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21 Jan, 2024 11:21

Russian gas operator names cause of terminal blaze

The Novatek facility on the Baltic coast was set on fire on Sunday
Russian gas operator names cause of terminal blaze

A large fire at a terminal on the Baltic Sea operated by Russian natural gas producer Novatek was caused by an “external impact,” the company has revealed. 

The blaze erupted at the port of Ust-Luga early on Sunday, and was the result of “external influences,” Novatek’s press office said, citing preliminary information. 

“There were no injuries, no threat to human life or health. Currently, the fire has been extinguished, and specialists from the enterprise, emergency response services and the Ministry of Emergency Situations are monitoring the residual burnout of hydrocarbons,” added the company, which is Russia’s second-largest national gas producer. 

Earlier in the day, Leningrad Region Governor Aleksandr Drozdenko said the facility had been set ablaze, adding that employees had been evacuated and that no casualties had been reported.

Based in the Gulf of Finland some 170km west of St. Petersburg and 35km from the Estonian border, the Ust-Luga complex focuses on processing stable gas condensate into light and heavy naphtha, jet fuel, fuel oil, and gasoil. The products processed at its 12 terminals are shipped to international markets through the nearby port, the largest on the Baltic Sea.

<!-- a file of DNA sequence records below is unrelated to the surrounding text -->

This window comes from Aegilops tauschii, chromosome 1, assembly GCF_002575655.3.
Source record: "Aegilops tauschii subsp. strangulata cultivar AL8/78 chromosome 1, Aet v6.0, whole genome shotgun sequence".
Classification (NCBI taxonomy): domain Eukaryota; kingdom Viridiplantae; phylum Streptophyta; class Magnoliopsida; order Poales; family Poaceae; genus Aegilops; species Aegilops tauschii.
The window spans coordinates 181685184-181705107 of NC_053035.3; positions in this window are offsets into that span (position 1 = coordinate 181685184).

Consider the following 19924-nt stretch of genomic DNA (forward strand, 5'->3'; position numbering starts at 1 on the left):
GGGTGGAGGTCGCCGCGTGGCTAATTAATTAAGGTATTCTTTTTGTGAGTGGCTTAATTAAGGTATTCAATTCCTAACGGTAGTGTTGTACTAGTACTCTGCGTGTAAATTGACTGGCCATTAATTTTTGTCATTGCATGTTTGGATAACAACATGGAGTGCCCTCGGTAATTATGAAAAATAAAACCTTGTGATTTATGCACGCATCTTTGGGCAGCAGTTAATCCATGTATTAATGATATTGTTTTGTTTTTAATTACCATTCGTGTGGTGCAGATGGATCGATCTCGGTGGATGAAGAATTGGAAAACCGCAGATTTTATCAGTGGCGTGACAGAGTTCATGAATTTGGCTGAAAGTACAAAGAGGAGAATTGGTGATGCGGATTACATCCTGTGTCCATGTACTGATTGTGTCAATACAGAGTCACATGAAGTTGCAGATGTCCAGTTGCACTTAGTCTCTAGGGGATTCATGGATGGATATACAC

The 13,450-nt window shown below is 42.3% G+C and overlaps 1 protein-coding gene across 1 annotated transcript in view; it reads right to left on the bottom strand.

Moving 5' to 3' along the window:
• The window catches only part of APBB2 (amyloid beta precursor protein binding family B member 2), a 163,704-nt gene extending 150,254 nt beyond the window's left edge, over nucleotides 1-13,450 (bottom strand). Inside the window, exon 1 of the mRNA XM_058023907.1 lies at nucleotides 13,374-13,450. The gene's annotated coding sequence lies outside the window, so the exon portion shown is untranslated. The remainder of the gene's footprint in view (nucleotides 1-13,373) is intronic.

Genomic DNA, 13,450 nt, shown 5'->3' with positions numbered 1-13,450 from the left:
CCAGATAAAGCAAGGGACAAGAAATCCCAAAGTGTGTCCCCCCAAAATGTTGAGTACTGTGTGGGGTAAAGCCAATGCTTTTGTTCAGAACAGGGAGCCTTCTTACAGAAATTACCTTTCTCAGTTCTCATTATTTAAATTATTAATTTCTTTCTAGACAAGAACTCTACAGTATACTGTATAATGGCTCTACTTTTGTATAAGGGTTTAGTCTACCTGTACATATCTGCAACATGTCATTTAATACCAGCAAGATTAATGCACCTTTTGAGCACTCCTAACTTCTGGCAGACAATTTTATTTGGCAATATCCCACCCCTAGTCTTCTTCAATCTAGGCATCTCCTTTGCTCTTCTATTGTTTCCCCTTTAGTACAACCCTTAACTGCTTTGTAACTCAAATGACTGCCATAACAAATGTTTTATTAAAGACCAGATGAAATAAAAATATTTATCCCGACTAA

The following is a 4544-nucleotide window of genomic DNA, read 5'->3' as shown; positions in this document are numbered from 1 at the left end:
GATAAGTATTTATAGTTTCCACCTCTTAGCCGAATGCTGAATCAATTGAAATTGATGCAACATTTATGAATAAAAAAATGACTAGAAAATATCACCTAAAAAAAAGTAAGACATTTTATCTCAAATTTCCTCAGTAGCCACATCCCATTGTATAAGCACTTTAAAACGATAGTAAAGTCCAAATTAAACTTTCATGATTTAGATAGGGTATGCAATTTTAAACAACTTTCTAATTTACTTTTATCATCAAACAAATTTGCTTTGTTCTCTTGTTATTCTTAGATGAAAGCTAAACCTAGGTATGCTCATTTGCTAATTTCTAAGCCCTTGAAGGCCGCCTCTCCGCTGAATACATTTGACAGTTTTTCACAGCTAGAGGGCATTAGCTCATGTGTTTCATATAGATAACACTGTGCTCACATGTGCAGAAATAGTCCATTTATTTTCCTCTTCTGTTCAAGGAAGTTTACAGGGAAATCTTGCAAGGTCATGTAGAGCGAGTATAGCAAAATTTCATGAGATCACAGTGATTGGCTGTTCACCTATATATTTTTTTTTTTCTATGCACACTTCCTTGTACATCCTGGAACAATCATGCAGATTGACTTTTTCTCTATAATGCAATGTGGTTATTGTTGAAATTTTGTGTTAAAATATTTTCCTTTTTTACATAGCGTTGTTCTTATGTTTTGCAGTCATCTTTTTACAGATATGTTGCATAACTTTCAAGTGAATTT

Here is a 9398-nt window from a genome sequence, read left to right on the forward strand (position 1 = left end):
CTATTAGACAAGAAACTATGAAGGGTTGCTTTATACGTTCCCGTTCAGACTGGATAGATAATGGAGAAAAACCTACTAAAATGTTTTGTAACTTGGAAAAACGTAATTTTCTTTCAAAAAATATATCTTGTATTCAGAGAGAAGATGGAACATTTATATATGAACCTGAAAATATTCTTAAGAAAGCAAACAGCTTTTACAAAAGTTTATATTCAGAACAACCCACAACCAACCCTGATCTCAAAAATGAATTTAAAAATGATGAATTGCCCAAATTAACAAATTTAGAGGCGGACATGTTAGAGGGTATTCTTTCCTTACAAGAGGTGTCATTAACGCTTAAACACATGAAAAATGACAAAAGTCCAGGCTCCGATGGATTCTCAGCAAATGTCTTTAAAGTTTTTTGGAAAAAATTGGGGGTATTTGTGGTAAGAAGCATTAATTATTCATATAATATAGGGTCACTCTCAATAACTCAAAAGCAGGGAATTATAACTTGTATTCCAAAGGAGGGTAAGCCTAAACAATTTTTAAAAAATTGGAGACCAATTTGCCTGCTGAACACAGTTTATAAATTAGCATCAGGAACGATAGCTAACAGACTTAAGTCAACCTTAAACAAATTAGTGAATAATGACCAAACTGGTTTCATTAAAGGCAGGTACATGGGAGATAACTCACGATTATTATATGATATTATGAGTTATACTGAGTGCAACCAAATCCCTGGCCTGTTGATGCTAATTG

In 2022, the facility processed some 7 million tons of gas condensate. The terminal’s likely halt due to the incident places Novatek’s liquid output and oil-product exports at risk.

Local newspaper Fontanka reported that at least two drones were spotted flying towards St. Petersburg before the terminal caught fire. The city’s Pulkovo Airport reportedly introduced its ‘Kovyor’ mode, which involves aircraft departures and landings being suspended due to an external threat.

Ukraine has regularly targeted infrastructure in Russian border regions with drone and missile strikes amid the conflict with Moscow, although attacks on targets as far away as Leningrad Region – around 1,000km from the Ukrainian border – are rarer. Earlier this week, however, the Russian military said a Ukrainian drone had attacked the region, the first known occasion that one had been spotted in the area since the launch of Moscow’s military operation against Ukraine.

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